As the end of the year approaches and investors begin to take stock of their savings, one consideration they may want to take into account is how they should allocate money across 401(k) and IRA plans.
In a traditional, employer-sponsored 401(k) plan, employees can contribute tax-deferred money that is generally matched by a company up to a certain percentage. Traditional IRAs are accounts individuals set up independently, where earnings grow tax-free until they are withdrawn in retirement. For a Roth IRA, contributions are taxed first and then withdrawn tax-free, and a Rollover IRA allows individuals to transfer money over from employer-sponsored plans.
The maximum amount an individual can contribute to a 401(k) plan is significantly higher than what is allowed for an IRA. Beginning next year, the Internal Revenue Service (IRS) will increase the contribution threshold for 401(k) plans by another $500 to $18,500 per year. The maximum allowable, cumulative contribution per year across both traditional and Roth IRA plans is $5,500 or $6,500 for those ages 50 and older.
“Most of the time people work for an employer and obviously the easiest way to invest is to make it automatic … [that’s also] typically the most advantageous,” David Hays, president of Comprehensive Financial Consultants, told FOX Business.
IRAs can be useful for a variety of purposes, however, including higher education expenses for yourself or your children or a down payment for a first-time homebuyer. If funds are withdrawn for these purposes when an investor is under the age of 59.5, they can generally be exempt from the 10% distribution penalty.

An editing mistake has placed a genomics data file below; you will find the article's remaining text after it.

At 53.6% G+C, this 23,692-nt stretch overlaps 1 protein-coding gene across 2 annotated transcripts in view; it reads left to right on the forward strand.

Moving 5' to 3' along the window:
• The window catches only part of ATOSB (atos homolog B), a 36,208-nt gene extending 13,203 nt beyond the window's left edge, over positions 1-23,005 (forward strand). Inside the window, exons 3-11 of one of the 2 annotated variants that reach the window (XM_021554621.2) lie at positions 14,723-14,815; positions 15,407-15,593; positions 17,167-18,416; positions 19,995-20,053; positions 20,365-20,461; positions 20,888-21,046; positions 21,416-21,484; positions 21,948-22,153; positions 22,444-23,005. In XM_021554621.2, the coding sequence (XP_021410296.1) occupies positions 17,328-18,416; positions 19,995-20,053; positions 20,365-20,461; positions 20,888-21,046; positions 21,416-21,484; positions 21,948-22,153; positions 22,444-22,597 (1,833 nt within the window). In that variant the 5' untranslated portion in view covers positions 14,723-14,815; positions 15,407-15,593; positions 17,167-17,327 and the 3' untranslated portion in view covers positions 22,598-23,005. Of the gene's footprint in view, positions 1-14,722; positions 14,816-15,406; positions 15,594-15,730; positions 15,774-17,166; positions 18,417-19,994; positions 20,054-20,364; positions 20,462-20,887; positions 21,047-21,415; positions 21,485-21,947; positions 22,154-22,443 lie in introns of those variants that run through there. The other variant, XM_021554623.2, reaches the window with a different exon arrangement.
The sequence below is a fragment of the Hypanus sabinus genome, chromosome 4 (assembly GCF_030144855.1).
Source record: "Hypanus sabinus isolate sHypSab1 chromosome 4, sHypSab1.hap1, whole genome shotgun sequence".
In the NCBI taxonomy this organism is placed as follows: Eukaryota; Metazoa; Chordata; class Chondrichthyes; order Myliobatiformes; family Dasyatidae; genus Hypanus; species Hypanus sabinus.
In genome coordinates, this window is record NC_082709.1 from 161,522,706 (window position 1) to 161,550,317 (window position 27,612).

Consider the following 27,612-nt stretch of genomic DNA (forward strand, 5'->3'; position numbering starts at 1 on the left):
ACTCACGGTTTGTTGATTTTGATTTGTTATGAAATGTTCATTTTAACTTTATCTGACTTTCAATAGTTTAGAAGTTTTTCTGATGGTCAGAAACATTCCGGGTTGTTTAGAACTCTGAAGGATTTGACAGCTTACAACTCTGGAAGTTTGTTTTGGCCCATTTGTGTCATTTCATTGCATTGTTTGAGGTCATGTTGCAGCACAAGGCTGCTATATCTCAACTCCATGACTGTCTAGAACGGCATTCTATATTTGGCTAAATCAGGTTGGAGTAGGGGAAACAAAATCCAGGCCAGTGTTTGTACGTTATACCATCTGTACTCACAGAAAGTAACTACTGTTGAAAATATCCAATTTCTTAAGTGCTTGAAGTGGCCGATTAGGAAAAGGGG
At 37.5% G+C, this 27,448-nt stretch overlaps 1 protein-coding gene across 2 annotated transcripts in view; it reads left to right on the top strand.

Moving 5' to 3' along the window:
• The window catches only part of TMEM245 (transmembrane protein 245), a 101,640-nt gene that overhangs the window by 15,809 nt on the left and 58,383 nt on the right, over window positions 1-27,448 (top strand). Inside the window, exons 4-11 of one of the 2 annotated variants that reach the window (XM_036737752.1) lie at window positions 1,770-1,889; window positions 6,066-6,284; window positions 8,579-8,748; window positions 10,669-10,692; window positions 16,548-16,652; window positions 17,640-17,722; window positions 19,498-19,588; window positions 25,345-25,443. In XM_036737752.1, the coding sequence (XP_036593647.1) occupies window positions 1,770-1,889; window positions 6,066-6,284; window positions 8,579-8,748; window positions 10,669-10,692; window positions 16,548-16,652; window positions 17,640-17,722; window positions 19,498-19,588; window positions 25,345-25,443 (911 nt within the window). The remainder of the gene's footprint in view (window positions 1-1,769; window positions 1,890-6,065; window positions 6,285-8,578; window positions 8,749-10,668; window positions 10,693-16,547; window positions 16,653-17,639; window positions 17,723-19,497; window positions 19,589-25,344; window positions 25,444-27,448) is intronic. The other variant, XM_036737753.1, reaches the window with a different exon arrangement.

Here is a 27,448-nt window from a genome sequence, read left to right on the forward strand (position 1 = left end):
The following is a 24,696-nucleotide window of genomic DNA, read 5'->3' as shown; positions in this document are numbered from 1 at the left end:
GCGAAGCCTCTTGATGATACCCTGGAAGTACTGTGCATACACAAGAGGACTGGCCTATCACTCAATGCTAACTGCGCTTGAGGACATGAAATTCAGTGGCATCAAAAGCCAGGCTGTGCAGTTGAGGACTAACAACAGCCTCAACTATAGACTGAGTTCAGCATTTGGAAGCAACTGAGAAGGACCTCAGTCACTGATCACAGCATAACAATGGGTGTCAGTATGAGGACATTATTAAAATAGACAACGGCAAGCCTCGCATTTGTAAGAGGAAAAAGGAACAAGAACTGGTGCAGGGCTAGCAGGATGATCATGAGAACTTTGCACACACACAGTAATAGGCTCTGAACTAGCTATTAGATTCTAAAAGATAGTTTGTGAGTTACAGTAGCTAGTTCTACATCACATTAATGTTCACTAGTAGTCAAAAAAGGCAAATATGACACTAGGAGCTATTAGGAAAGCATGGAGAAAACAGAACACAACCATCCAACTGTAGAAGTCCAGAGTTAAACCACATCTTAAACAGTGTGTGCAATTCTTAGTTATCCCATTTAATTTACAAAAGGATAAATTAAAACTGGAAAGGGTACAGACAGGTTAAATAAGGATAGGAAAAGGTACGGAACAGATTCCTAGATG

401(k) plans don’t provide those options, but Hays said the plans do offer loans for up to 50% of the vested account balance, or $50,000, whichever is less. Not all plans include this allowance.
Investment options and fees
While a traditional 401(k) usually offers limited investment options, IRA choices tend to be limitless, offering investors more flexibility to curate a unique portfolio.
In terms of fees, Hays said IRAs, which tend to be more on the retail side, sometimes comes with higher fees. With 401(k) plans, big companies can offer really low, competitive fees.
For a 401(k), if you are no longer working with an employer, you can generally withdraw funds if you are age 59.5 or older. In some cases, you only need to be over the age of 55. If you withdraw early, you will pay income taxes and a 10% penalty.
On the other hand, you can rollover your 401(k) savings into an IRA plan, should you choose to continue stashing cash away.
For IRA plans, the age 59.5 rule applies, and early withdrawal would also result in a 10% penalty on top of income taxes.
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